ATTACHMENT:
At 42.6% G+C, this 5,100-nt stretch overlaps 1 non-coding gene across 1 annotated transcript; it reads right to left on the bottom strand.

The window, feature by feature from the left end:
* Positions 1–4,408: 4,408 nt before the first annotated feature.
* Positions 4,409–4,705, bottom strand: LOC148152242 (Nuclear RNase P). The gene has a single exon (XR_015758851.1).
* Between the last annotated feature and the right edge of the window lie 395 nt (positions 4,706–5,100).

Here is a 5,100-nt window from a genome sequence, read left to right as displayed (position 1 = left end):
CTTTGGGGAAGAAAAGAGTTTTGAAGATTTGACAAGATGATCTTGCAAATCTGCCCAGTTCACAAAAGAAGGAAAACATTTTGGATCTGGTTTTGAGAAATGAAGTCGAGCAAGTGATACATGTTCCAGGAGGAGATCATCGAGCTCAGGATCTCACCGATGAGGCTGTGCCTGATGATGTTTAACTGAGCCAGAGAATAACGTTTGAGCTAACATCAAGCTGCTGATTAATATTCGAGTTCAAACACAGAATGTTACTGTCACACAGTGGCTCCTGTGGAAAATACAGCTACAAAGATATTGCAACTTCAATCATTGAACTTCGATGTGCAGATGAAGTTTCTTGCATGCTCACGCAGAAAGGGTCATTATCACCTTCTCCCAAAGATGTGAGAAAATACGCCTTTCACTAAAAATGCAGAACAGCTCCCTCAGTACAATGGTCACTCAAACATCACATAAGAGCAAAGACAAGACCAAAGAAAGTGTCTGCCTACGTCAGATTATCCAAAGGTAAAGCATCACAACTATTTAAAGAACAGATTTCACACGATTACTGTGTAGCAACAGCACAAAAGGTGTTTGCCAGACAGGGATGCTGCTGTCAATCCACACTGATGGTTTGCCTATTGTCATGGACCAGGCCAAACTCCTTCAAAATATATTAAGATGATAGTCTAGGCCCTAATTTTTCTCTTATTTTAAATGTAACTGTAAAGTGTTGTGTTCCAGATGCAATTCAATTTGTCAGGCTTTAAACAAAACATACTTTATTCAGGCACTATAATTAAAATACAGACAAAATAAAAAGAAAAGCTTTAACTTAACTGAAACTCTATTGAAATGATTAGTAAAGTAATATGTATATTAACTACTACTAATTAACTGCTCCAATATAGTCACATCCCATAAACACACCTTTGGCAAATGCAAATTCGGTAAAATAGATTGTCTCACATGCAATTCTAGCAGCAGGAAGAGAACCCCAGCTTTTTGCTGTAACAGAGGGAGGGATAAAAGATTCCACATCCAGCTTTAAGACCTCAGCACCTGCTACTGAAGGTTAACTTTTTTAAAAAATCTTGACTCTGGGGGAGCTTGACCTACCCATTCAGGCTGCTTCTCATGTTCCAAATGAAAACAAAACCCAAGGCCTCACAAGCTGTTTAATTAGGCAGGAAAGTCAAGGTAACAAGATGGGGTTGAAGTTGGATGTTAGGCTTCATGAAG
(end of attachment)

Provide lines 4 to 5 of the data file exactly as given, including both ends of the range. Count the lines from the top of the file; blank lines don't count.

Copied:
* Positions 4,409–4,705, bottom strand: LOC148152242 (Nuclear RNase P). The gene has a single exon (XR_015758851.1).
* Between the last annotated feature and the right edge of the window lie 395 nt (positions 4,706–5,100).